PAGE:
In France, where the vineyard and its products have for many years been considered of primary importance, we would naturally expect to find not only the details of every branch of the business generally and thoroughly understood, but so systematized that new forms of the business would rarely be developed In this, it would seem, we are mistaken; a class of dealers are there wanted now, which are undoubtedly called for in the early stages of any business, in regard to which full information for its entire management is not always possessed by those who wish to engage in it. We note the fact as one of the signs of the times; we are not unmindful, however, of the existence of such firms as Vilmorin and others. In France, the number of names of vines (local and general) is formidable, all of them having advocates of their merits, while, in reality, the number of the really valuable kinds is not large, and their characteristics are well understood by the intelligent, as well as their special adaptation to particular soils and localities.

These facts are open to all who are disposed to investigate them; but there are many who will not take the trouble, choosing rather to be led (or rather misled) by the uninformed and untrustworthy.

For this state of things, Messrs. Blondeau-Dejussieu and Masson propose a remedy, a brief outline of which is all that we can give. They have published two catalogues, in which they estimate the value of the leading varieties, giving their synonyms, (which are very numerous,) with the climate and soil to which each is adapted, and all other information which the purchaser of plants for a vineyard is supposed to require. The information is precise, and valuable to the vineyardists (if we may coin a word) of France, and to all who wish to become so; and the facilities which they propose to afford appear, to be worthy of consideration even in our own country. The persons whose names are here given are well known in France, and we presume are distinguished for their knowledge, integrity, and business capacity, all of which qualifications are requisite to fit them for their new occupation. Such a mission, well performed, would be a beneficent one for any country, even for ours at this moment; for the indications are unmistakable that ours is to be a great grape-growing country, and the work is already in progress on a scale by no means insignificant.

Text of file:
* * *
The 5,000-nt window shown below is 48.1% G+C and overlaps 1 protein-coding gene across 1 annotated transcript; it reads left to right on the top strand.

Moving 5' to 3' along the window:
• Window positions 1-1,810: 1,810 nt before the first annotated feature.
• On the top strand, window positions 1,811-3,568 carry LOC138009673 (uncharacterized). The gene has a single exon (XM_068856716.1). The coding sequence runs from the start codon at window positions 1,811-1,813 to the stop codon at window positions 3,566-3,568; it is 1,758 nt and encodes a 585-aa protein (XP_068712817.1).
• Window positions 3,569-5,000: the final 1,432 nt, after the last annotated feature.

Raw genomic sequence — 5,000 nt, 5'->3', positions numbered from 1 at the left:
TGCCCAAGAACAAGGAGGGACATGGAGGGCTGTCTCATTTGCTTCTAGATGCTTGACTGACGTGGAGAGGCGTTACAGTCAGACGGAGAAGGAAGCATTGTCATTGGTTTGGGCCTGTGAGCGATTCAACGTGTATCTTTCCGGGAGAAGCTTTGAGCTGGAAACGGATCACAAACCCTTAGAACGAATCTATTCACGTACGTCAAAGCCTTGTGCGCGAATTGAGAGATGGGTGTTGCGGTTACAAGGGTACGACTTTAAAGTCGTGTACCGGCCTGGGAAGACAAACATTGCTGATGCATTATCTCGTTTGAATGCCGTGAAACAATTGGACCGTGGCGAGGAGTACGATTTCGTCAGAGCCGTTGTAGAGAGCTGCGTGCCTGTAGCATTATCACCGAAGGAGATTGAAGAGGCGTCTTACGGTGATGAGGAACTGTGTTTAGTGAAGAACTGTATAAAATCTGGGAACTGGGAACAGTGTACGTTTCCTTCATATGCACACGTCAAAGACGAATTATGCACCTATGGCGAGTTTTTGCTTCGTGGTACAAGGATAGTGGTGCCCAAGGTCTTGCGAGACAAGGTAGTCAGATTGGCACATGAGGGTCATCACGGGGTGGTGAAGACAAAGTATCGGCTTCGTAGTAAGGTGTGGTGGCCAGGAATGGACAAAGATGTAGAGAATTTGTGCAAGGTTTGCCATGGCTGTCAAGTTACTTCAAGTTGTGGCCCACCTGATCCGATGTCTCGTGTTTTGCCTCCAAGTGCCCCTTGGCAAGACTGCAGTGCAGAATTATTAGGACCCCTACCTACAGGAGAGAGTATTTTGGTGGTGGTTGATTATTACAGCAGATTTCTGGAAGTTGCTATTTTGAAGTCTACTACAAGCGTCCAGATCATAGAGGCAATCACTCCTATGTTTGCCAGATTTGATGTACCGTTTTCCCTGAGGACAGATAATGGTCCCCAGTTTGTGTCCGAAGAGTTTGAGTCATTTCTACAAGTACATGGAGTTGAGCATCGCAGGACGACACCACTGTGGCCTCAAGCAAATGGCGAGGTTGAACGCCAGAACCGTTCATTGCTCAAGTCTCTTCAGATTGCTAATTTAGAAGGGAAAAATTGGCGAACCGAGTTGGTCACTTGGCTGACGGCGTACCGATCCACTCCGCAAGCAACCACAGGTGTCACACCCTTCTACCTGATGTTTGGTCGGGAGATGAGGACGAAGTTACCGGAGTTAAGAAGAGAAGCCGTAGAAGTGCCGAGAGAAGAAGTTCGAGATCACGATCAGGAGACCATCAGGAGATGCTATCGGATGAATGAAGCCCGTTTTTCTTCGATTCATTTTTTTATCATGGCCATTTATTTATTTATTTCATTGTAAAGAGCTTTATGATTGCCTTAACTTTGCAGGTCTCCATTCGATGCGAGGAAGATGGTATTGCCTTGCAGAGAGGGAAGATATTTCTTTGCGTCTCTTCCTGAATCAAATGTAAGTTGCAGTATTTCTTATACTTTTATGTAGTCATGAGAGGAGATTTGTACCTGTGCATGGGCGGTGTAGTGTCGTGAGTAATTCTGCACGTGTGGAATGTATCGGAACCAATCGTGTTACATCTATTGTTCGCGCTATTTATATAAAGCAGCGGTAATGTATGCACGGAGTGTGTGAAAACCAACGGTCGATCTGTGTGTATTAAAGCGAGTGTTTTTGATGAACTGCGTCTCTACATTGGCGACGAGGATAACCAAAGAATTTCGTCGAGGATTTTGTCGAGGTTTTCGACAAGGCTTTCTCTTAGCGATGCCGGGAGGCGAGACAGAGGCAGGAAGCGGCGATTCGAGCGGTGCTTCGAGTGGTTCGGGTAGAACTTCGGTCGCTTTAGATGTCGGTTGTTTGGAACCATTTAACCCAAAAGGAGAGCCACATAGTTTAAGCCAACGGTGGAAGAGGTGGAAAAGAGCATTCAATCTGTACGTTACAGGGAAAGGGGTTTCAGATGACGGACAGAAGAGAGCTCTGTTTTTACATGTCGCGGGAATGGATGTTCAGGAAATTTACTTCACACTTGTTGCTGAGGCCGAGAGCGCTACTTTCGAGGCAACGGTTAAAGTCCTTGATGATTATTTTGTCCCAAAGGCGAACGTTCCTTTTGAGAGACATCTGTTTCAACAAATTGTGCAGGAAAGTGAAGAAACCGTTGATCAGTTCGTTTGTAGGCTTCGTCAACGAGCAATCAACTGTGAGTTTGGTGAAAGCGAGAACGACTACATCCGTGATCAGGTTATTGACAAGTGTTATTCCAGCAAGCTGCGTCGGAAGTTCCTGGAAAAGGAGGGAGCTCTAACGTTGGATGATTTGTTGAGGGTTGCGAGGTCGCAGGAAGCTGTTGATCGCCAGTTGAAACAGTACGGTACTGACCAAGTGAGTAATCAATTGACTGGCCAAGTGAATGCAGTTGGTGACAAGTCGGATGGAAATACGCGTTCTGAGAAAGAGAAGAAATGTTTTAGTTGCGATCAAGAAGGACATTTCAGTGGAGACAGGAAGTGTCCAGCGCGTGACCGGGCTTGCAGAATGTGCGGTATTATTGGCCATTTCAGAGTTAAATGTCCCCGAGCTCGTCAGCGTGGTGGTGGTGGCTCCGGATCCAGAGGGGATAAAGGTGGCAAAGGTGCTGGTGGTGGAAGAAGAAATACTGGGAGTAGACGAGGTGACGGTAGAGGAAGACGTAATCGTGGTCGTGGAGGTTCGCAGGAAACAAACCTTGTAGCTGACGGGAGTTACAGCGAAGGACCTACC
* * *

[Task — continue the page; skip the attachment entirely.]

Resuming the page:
We understand that these gentlemen contemplate a similar mission for California. We think it remains to be proved that the foreign grape is the best adapted to that climate; and the experiment should be entered upon very cautiously by all concerned. In France they would have no such uncertainty to contend with, and it therefore behooves them to consider the matter seriously before they advance too far. Our California friends would also do well to give the subject a like serious consideration before embarking their capital too deeply. We need not say, however, that we wish to all concerned the full measure of success which belongs to well-directed efforts. Experiment and investigate cautiously, and adopt only such facts as are well ascertained. One well-ascertained fact is worth many plausible inferences. In view of past experience with foreign vines, we drop a word of caution to our friends in all parts of the country; their success is not only more than doubtful, but at present they are unneeded: in a few years we shall have numbers of native grapes that will meet all our requirements.